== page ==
- Automatic import into iPhoto – If your mobile phone supports USB Mass Storage as the Nokia N95 (Eseries & Nseries) does, iPhoto will automatically import photographs and videos into your computer library. Simply connect your device to your computer via USB and ensure that Mass Storage is enabled on your device. Alternatively, your device should appear on your desktop as an external drive allowing you the freedom to browse and file manage individual directories.
- Nokia Music Manager – Not as convenient as an iTunes plugin, but Nokia does offer a Music Manager. The Nokia Music Manager provides support for managing the Nokia N91 playlists, importing CDs, and shuffling music to and from your mobile phone and Mac. Here’s hoping for similar support for the rest of the MP3 enabled handsets.
- Browse device via Bluetooth – With Bluetooth enabled, and a supported handset, freely browse your devices memory using the OS X Bluetooth File Browser. Easily shuffle files to and from your device via Bluetooth.
Although much of this article was written to address the needs of Nokia users, the tutorials and syncing options can be applied and used to sync any mobile phones listed on iSync supported devices page. If your device is not listed, check your manufacturers website for official support, or Google for individual developer software and drivers support.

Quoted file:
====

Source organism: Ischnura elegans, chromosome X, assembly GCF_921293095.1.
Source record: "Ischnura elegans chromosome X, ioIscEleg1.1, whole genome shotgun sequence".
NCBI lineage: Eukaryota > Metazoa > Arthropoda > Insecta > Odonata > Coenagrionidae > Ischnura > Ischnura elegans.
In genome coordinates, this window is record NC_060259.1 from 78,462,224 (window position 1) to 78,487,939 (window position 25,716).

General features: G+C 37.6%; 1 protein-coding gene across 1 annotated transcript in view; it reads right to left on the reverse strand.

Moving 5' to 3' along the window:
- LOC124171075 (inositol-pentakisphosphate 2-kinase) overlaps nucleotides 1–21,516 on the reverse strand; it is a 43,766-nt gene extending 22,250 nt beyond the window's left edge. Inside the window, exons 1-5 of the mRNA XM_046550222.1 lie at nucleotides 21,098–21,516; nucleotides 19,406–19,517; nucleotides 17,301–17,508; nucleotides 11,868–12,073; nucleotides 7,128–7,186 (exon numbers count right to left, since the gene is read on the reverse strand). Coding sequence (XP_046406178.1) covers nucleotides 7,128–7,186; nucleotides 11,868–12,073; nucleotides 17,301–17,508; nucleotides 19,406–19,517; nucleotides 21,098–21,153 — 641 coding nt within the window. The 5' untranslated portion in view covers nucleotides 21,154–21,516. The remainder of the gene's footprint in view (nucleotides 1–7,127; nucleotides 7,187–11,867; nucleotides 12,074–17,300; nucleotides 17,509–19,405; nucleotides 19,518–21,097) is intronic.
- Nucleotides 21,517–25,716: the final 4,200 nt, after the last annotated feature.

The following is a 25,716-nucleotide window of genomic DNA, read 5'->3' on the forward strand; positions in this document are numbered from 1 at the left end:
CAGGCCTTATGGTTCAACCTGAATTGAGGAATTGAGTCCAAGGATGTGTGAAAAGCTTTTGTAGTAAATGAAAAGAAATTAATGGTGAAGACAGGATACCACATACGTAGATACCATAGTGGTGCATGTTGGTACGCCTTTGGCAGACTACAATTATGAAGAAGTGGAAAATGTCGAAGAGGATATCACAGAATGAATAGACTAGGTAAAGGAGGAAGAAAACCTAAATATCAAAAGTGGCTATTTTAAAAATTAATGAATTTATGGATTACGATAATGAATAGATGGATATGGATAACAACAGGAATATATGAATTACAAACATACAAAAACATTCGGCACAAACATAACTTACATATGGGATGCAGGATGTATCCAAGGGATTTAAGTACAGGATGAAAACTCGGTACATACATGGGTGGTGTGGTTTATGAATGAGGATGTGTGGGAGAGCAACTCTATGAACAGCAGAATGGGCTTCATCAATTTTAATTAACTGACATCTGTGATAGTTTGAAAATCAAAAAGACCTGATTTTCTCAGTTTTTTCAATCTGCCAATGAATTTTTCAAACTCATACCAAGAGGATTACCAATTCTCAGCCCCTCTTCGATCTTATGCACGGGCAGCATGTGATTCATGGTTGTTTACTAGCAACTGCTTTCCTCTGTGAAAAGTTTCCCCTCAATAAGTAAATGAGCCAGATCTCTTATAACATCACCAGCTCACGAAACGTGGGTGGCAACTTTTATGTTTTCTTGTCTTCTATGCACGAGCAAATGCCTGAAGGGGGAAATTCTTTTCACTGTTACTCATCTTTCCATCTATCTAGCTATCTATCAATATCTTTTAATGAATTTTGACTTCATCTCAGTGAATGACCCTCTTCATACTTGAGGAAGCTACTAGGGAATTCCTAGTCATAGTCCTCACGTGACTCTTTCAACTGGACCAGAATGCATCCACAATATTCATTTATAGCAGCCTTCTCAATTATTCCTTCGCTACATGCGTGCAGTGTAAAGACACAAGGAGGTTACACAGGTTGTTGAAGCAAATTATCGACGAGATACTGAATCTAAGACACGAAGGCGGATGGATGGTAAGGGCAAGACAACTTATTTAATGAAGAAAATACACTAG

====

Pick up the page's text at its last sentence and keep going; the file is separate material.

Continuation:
Would official support affect your next mobile phone purchase?
Nokia has yet to provide a comparable application for its Windows PC Suite – which allows Windows users to browse, manage, send, and receive messages, conduct firmware upgrades, or create custom themes – for Apple users. Whether or not a cross platform application will be released is nothing more than a dream. However, it is very clear that Nokia users are not left completely in the dark or forced to pay for additional software in order to enjoy their devices on both platforms. Will other manufacturers follow suit? Will future mobile phones be delivered with both a Windows and OS X support / software discs in the box?
Will your next mobile phone purchase be affected by knowing whether or not the device manufacturer provided official software support for both Windows and OS X? Or have you accepted the idea that paying for privately developed software / drivers is the only way to enjoy your future smartphone? With the upcoming release of Apple’s OS X 10.5 Leopard, will we see more mobile devices supported out of the box? I believe Apple is going to create a truly amazingly seamless desktop / mobile experience with the iPhone & OS X that will surely force manufacturers to develop OS X friendly software to compete. What are your thoughts? [Digg it]